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Vol. 59, No. 5, 2008
Issue release date: April 2008
Section title: Original Paper
Eur Neurol 2008;59:267–271
(DOI:10.1159/000115641)

Errors in EEG Interpretation and Misdiagnosis of Epilepsy

Which EEG Patterns Are Overread?

Benbadis S.R. · Lin K.
aComprehensive Epilepsy Program, Departments of Neurology and Neurosurgery, University of South Florida and Tampa General Hospital, and bUniversity of South Florida, Tampa, Fla., USA

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Article / Publication Details

First-Page Preview
Abstract of Original Paper

Received: 7/11/2007
Accepted: 9/18/2007
Published online: 2/8/2008

Number of Print Pages: 5
Number of Figures: 1
Number of Tables: 0

ISSN: 0014-3022 (Print)
eISSN: 1421-9913 (Online)

For additional information: http://www.karger.com/ENE

Abstract

Background/Aims: The overinterpretation of EEGs is common and is an important contributor to the misdiagnosis of epilepsy. We reviewed our experience in order to clarify which EEG patterns are commonly overread as epileptiform. Methods: We identified patients who were seen at our epilepsy clinic and were ultimately diagnosed as having conditions other than epilepsy. We selected those who had previously had an EEG read as showing epileptiform discharges and whose EEG was available for our own re-review. Results: 37 patients met the above criteria. Eventual diagnoses were psychogenic nonepileptic seizures (10), syncope (7), other miscellaneous diagnoses (5) and unexplained nonspecific symptoms (15). None of the EEGs had epileptiform discharges. The descriptions of the abnormalities included ‘temporal sharp waves’ in 30, ‘frontal sharp waves’ in 2 and ‘generalized spike-wave complexes’ in 2. Three had no reports available to identify the alleged abnormality. The benign patterns mistaken for temporal (30) and frontal (2) sharp waves were simple fluctuations of background activity with temporal phase reversals. Conclusions: By far the most common patterns overread as epileptiform are nonspecific fluctuations of background in the temporal regions, which are misread as temporal sharp waves.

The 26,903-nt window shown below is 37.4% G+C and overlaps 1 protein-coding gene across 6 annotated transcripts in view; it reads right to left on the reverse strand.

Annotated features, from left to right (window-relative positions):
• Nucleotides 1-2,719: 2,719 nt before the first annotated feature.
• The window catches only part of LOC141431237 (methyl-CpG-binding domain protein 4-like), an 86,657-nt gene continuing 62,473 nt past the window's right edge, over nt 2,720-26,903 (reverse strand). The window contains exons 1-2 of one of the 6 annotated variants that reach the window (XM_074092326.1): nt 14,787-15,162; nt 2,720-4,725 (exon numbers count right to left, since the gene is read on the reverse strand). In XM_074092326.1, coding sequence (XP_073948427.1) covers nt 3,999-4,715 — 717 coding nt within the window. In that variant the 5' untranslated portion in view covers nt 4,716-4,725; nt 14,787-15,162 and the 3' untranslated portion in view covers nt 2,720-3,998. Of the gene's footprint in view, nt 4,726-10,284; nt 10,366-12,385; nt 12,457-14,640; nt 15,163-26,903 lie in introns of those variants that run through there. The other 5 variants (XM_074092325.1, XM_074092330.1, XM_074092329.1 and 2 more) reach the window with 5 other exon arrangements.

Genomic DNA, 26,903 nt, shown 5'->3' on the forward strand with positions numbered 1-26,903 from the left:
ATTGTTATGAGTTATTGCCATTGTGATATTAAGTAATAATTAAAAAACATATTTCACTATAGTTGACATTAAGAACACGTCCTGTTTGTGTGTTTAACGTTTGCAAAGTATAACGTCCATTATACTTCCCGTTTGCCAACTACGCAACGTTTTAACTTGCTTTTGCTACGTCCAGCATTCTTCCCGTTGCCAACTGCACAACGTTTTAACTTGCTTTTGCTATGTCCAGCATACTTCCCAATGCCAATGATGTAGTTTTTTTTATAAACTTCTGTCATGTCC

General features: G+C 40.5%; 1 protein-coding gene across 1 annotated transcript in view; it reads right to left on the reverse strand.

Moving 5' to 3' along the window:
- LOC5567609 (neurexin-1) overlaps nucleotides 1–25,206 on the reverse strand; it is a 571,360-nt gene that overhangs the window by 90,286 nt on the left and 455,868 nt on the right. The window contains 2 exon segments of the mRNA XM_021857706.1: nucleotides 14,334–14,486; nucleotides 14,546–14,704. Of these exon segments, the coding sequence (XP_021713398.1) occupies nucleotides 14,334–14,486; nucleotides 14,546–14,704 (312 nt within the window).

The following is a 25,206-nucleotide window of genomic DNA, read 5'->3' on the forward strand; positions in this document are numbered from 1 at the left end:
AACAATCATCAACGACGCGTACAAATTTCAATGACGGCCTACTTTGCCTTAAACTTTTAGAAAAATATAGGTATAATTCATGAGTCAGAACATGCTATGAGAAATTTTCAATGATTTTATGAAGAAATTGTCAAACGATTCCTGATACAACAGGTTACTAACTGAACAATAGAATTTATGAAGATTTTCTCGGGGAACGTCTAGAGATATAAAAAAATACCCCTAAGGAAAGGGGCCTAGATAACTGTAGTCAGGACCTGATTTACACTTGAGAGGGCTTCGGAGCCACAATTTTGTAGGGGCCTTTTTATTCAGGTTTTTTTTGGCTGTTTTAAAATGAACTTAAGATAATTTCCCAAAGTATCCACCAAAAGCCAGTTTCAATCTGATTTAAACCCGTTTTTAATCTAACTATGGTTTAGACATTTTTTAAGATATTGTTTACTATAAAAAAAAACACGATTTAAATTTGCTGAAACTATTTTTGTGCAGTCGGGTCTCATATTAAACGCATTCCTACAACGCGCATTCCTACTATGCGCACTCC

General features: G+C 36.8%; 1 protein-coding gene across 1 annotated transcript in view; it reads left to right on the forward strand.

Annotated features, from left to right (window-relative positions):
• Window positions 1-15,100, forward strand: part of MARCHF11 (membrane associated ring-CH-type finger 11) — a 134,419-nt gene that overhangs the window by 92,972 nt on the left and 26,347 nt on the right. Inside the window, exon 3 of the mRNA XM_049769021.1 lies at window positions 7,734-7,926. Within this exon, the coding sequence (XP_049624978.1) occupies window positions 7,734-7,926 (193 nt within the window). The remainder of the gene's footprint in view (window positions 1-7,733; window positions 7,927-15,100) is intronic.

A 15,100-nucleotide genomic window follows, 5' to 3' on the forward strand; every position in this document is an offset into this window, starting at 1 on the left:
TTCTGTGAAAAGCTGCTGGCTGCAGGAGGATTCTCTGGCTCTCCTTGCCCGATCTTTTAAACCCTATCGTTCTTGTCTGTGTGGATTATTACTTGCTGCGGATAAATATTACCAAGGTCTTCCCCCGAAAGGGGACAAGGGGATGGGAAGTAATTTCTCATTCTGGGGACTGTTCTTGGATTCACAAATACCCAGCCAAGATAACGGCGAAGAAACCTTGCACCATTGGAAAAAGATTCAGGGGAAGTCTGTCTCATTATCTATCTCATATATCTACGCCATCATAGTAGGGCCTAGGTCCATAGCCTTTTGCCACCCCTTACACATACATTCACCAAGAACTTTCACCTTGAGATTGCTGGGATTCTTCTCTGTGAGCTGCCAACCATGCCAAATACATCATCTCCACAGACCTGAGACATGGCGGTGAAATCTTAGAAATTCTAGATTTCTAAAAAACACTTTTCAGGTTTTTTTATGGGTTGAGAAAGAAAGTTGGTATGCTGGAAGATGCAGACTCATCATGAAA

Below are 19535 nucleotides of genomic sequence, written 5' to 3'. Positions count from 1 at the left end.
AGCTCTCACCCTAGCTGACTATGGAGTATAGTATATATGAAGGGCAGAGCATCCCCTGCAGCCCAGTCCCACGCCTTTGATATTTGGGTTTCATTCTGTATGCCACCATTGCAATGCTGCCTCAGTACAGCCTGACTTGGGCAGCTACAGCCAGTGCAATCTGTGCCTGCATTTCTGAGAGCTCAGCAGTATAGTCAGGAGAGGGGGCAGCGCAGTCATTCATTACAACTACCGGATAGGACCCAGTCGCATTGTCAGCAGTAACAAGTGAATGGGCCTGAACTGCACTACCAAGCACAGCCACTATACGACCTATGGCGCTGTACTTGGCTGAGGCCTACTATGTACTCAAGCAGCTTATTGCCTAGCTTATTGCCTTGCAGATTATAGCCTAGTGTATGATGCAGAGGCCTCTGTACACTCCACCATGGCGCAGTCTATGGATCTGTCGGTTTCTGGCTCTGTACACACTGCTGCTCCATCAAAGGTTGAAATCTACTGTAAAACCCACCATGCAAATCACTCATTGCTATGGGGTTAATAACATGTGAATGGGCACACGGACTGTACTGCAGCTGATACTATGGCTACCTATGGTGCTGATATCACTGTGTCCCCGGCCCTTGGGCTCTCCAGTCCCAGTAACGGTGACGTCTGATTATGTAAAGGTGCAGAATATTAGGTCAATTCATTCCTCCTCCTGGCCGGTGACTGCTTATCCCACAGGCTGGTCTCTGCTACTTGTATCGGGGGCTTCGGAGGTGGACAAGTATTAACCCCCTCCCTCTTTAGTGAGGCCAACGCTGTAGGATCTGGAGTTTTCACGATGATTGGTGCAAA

Author Contacts

Selim R. Benbadis, MD
4, Columbia Drive, Suite 730
Tampa, FL 33606 (USA)
Tel. +1 813 259 0892, Fax +1 813 259 0858
E-Mail sbenbadi@health.usf.edu

  

Article Information

Received: July 11, 2007
Accepted: September 18, 2007
Published online: February 8, 2008
Number of Print Pages : 5
Number of Figures : 1, Number of Tables : 0, Number of References : 50

  

Publication Details

European Neurology

Vol. 59, No. 5, Year 2008 (Cover Date: April 2008)

Journal Editor: Bogousslavsky, J. (Montreux)
ISSN: 0014–3022 (Print), eISSN: 1421–9913 (Online)

For additional information: http://www.karger.com/ENE


Article / Publication Details

First-Page Preview
Abstract of Original Paper

Received: 7/11/2007
Accepted: 9/18/2007
Published online: 2/8/2008

Number of Print Pages: 5
Number of Figures: 1
Number of Tables: 0

ISSN: 0014-3022 (Print)
eISSN: 1421-9913 (Online)

For additional information: http://www.karger.com/ENE


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